Nodding to the acolyte, I set off.
Fast forward three days. A blizzard is driving ice shards through the air and I’m standing in snow up to my armpits trying to knock on the 19th yurt door that day. Two things need to said at this point; one, there are a lot more monks-gone-hermit up here than I would have first suspected; two, knocking on a door made of animal hide is no mean feat.
The flap pulls back and a woman’s head pokes out of the warm darkness. “Go away!”
“Are you Jhoira of the Ghitu?” I ask.
“Yes, go away.”
“I have come to learn Deja Fu, please teach me.”
After a moment of silence she waves me in. “Why would you want to learn Deja Fu? Haven’t you heard the stories?”
“The stories about you casting Obliterate into the future, summoning Emrakul, the Aeons Torn for a pittance of mana and then Time Stretching so you can strike your opponent over and over without them being able to do anything about it?”
“No, the stories about being hated and feared. The stories of every opponent making your death their highest priority. The stories about no one daring to meet you in battle. Without an opponent there is no war and the worst fate for a warrior is having no war to fight. I cannot condemn you to my fate.”
“What if we met them as equals? What if our strength was exactly the same as our opponent?” I suggested.
“There are too many opponents out there. How could we match every single one of them?” she asked.
“I think I have an idea.” I said with a grin.
*** Awesome training montage with eighties rock sound track! ***
Here is our new take on Deja Fu:
Chancellor of the Spires
Dominus of Fealty
Drift of Phantasms
Sower of Temptation
Thada Adel, Acquisitor
The core philosophy of Deja Fu is focusing almost exclusively on using your opponents’ resources against them much like Judo, but without all of the ripped t-shirt collars. We do, however, keep Jhoira’s entire time manipulation suite. This includes creatures like Jhoiras Timebug, Rift Elemental, Shivan Sand-Mage and Timebender and spells like Timecrafting, Fury Charm and Clockspinning. Paradox Haze doesn’t directly affect time counters, but it does give you an additional upkeep so you can remove extra time counters.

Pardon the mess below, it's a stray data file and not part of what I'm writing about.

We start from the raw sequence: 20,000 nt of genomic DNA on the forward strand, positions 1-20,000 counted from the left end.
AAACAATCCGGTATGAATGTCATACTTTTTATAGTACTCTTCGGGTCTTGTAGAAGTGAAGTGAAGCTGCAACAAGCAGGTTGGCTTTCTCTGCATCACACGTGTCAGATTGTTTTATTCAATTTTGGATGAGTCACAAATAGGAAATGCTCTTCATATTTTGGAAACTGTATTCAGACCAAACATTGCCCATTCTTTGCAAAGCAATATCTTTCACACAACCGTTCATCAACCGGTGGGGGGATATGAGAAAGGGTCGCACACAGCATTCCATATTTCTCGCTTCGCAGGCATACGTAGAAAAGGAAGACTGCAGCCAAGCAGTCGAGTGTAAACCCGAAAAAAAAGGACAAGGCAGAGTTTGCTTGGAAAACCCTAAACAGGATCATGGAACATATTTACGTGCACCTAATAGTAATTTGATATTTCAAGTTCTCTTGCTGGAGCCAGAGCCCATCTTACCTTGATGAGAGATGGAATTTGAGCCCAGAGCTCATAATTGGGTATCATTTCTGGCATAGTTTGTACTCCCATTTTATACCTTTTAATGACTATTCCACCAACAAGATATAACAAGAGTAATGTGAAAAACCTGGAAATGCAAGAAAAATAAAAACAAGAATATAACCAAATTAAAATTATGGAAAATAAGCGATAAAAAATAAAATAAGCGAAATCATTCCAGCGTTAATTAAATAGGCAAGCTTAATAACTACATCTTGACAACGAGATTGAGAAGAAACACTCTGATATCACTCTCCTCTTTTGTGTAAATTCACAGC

We can still use Jhoira to bring out huge beaters on the cheap like Greater Gargadon, Deep-Sea Kraken who can both come out quicker than 4 turns when they get suspended, Chancellor of the Spires, which will let you steal an opponent’s instant or sorcery from their graveyard, and Grozoth, who will let you dig through your deck for 9 CMC worth of cards.
Stealing stuff from your opponents is at the heart of Deja Fu. Stealing creatures with other creatures like Dominus of Fealty, Sower of Temptation, Roil Elemental and Zealous Conscripts, and spells like Threaten, Act of Treason and Word of Seizing make for unpredictable attacks and put your opponents on their heels. Vulshok Battlemaster, having haste and being able to steal every piece of equipment on the table, can make her incredibly devastating. Blatant Thievery and Confiscate will allow you to grab things like planeswalkers and enchantments. Finally, stealing cards directly from other peoples’ decks with cards like Knowledge Exploitation, Acquire, Eternal Dominion and Thada Adel, Acquisitor are great ways to just out-right cripple an opponent.
Stealing things that are real, solid and in front of you is fun, but stealing thing as insubstantial and ethereal as instants and sorceries are where the real fun is at. Cards like Goblin Flectomancer, Shunt, Swerve and Wild Ricochet embody the essence of Deja Fu, letting you redirect spells to the most advantageous targets on the board. Izzet Guildmage, Increasing Vengeance, Reverberate, Reiterate and Twincast let you copy the most subtle or the most destructive spells on the stack. With all of these 2 CMC instants floating around I would be remiss not to include Isochron Scepter.
There is one card that I wanted to mention as it has been just amazing in this deck and that is Spellweaver Volute. If you have this enchanting Twincast or one of its relatives and you play something like Blatant Thievery, Knowledge Exploitation or Chancellor of the Spires it can literally end the game right there.
Walking side by side with Jhoira, we entered the battlefield. Now it was time to show everyone that Deja Fu was a challenge, not a death sentence; that it can fun instead of devastating. The din of battle faded as everyone turned toward us.
“Is that Jhoira?” asked Rafiq of the Many.
“It is!” shrieked Child of Alara.
“Then I’m out of here. Catch you bitches later.” replied Rafiq, gathering up all of his weapons.
“Wait! Wait! She’s changed her technique. Here take a look at this…” I shouted, reaching for my deck.
“It doesn’t matter! I’ll get the torches! Ezuri, you get the pitchforks!” yelled Nath of the Gilt-Leaf.
“Everyone get her!” bellowed Kaalia of the Vast.
“Yes! Everyone get… her.” snickered Zur the Enchanter.
“Oh shit…” I muttered to myself.